Trinity interns build community with music, storytelling, and archiving at the Carver Center
by Jeremy Gerlach
Mai Vo ’22 and David Lonergan ’21 are spending their summer helping build, preserve, and rediscover a vital part of San Antonio’s community.
For more than 75 years, the Carver Community Cultural Center has been a hub for cultural and artistic exchange on San Antonio’s predominantly Black East Side, hosting artists and performers such as Ella Fitzgerald, Duke Ellington, Count Basie, and Louis Armstrong.
“This is a beautiful time to be at the Carver Center,” Lonergan says. “We’re at this amazing genesis as an American culture that the Carver Center is right in the middle of, and they’re providing this new perspective to people who might not understand the history of San Antonio’s East Side.”
Vo and Lonergan are both recipients of Trinity’s coveted Arts, Letters, and Enterprise (ALE) internships, which match Tigers with humanities and arts backgrounds to area nonprofits. Thanks to the ALE program’s partnership with USAA, students earn invaluable business experience and are fully paid for their work, while nonprofits get skilled hands for invaluable work that might otherwise be tough to fund.
Vo, for example, is a double major in piano performance and communication with a minor in film studies. She is from Hanoi, Vietnam, and is a Janet S. Dicke Scholar. Vo eventually wants to be a concert pianist for orchestras and a well-rounded performing musician, and she is interested in a career in the performing arts and nonprofits that support the arts.
“Being a concert pianist is my dream, but what’s happening right now [with COVID-19] might threaten that, even in 10 years. So I’m grateful I can explore different options within the music business,” Vo says. “I want to spread my musical voice. I’m from Vietnam, and there aren’t that many Vietnamese pianists out there right now, so I want to be able to represent my country in some way.”
At the Carver Center, Vo is putting her musical talents to work in multiple ways. She’s working on two separate children's storytelling series, including “Carver Story Time” with George Williams Jr., Ph.D., which focuses on telling stories about the Black community and raising awareness through kid-friendly content, and “Cultural Connections,” which tells stories about race, culture diversity, identity, and sexual orientation with local celebrities and dignitaries.
Vo serves as a music producer for these series, even composing her own originals to accompany the stories read by Williams. “I’ve gotten to be very creative this summer,” Vo says. “It’s a learning experience, because I’ve been playing the piano for a long time, but I’ve learned enough now that I can create music, too.”
Lonergan, a Spanish major, is working with the Carver as an archivist to help restore records of famous poets, musicians, and artists that were lost during renovations in the early 2000s. He is also working as a video editor for a project in which local celebrities read books to children over the internet using pre-recorded videos.
In classic liberal arts fashion, Lonergan is picking up a versatile set of skills through learning how to interact with clients, tweaking some graphic design skills, marketing through social media, and diving into video editing. “This is all going to tie beautifully into my archiving project,” he says.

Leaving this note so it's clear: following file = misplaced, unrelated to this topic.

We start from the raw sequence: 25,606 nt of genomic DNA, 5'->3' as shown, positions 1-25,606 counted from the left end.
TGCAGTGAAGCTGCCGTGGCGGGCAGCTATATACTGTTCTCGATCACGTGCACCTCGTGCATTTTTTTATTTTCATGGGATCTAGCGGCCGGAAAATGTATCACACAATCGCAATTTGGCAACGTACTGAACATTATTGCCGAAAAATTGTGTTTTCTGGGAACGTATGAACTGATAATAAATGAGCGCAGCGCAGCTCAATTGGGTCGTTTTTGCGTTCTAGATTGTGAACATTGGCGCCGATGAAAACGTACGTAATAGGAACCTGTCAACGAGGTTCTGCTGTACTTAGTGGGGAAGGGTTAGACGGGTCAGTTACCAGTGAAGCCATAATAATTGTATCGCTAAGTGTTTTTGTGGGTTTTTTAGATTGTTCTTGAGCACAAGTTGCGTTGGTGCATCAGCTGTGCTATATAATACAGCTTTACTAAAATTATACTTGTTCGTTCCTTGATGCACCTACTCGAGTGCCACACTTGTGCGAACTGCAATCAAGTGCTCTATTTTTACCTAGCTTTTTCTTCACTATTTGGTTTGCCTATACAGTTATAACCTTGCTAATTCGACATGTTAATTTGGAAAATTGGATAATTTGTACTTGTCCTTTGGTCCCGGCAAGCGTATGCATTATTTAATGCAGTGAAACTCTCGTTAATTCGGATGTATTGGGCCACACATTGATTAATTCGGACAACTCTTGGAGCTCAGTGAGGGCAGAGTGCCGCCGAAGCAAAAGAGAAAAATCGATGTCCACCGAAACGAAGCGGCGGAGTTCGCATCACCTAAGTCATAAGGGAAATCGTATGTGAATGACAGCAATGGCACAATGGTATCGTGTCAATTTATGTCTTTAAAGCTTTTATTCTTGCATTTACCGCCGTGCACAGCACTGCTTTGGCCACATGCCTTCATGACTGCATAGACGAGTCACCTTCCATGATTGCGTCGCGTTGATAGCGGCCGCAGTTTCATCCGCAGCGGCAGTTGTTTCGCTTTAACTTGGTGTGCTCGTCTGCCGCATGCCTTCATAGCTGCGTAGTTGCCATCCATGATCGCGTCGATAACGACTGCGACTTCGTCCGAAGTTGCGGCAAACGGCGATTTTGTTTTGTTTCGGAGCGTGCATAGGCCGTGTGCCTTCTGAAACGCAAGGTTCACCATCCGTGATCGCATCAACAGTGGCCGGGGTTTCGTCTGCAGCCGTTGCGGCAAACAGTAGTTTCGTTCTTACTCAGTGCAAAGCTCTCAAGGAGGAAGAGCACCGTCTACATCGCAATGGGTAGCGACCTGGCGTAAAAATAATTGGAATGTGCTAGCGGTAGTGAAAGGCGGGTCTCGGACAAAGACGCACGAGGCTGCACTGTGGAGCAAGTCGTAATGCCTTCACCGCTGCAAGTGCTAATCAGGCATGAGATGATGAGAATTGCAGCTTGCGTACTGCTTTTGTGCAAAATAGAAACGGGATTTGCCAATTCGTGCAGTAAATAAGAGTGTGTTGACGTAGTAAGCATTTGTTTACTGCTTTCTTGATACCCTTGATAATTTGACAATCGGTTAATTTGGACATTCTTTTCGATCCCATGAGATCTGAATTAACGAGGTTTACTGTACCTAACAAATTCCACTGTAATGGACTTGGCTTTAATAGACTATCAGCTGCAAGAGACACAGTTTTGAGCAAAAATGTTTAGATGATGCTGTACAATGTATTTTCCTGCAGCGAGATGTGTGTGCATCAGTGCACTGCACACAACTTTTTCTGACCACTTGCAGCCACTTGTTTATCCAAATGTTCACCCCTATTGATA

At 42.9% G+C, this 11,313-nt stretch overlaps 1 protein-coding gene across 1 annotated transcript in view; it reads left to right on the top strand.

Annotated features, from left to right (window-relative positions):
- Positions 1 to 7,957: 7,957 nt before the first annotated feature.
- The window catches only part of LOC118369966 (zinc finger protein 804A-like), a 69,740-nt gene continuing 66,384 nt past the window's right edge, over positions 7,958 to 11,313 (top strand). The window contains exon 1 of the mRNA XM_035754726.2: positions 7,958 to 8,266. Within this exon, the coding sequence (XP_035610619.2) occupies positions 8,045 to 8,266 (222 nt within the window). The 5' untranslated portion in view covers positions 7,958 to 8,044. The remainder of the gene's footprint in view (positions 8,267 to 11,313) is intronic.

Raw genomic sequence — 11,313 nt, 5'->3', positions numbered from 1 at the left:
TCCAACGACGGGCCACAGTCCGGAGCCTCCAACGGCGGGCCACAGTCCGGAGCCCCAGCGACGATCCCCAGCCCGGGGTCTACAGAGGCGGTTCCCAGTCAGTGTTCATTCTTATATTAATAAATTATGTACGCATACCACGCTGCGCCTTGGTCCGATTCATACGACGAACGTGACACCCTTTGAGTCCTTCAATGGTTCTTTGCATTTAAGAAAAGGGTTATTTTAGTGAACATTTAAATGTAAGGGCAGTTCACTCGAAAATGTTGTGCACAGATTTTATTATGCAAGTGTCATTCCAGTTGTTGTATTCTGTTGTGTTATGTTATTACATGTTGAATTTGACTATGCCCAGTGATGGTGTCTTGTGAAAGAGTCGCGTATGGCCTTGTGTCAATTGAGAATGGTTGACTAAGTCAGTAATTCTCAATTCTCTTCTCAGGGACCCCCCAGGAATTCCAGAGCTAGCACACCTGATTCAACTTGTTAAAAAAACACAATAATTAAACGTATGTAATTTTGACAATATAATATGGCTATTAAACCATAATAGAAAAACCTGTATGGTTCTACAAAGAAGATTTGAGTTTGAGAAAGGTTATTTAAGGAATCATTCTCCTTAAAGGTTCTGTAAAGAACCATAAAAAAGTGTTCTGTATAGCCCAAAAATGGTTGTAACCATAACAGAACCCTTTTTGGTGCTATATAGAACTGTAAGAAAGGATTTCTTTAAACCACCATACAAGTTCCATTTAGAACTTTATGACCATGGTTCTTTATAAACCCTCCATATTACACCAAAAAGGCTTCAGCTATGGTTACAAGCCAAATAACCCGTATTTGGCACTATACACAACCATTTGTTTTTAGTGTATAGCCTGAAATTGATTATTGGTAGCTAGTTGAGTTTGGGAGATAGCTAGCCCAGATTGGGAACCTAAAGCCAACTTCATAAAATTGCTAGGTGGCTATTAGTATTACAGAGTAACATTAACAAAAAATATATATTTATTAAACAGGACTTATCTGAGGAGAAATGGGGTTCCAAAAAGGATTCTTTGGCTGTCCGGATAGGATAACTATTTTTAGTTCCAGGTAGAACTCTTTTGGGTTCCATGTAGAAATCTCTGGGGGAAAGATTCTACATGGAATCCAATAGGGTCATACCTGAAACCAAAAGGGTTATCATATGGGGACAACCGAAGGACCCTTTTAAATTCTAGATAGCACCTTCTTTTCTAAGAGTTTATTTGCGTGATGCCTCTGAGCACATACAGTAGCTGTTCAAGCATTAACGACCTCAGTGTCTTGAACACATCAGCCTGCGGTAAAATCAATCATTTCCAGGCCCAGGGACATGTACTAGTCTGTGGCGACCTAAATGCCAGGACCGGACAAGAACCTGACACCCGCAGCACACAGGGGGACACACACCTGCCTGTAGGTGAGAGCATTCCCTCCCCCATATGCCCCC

Recovering this heritage is a process that Lonergan is particularly moved to accomplish.
“I had no clue the Carver Center was originally a church before it was a branch of the San Antonio Public Library,” Lonergan says. “I also had no idea the extent of the famous playwrights, musicians, and artists that came here over the years.”
“We still don’t know the full extent of all the names that have passed through the Carver,” he continues. “But that’s the journey of discovery: We want to find these names as a center. That’s what’s beautiful and amazing to me about archiving. You could be revealing to the world something that only people who have passed away knew about.”
Both Vo and Lonergan say they’re thrilled that their ALE internships have connected them to a strong community at the Carver, even at a time of widespread isolation during the COVID-19 pandemic.
“They’re so open and welcoming at the Carver, and it’s been a unique experience,” Vo says. “I feel a sense of connection to them. We have a wellness event every week where we’re all cooking the same recipes or exercising. These little things build a community. My employers have been great working with us on what skills we expect to get out of this internship, giving us more tasks that we want to do.”
“This is a small team,” Lonergan says, “but we're so close-knit that there’s a big sense of community. We meet online, we talk, we plan next steps together. If the sound technician needs help from the stage manager, or the box office manager, we just come together and solve it. It really feels like Mai and I have been accepted into a family in these six weeks we’ve been here.”
Vo and Lonergan say this type of community-building experience is exactly the draw of applying for one of Trinity’s ALE internships.
“If somebody wanted to follow in my footsteps,” Lonergan says, “I’d say go into this type of internship with an open mind, and every expectation removed. The Carver Center has some amazing ideas, and you can be a part of helping them work.”
Vo doesn’t know how her musical future will pan out, but supported by all this creativity at the Carver, she’s glad that she’s getting the chance to workshop some new career paths.
“I’m really lucky to be able to work and use my summer time in a useful way while being away from home,” Vo says. “I’m so glad to be doing something that satisfies my curiosity and allows me to explore different career options. Even though I’m sitting in one place, now I’m really getting the chance to think about how I can help with my music, anywhere in the arts.”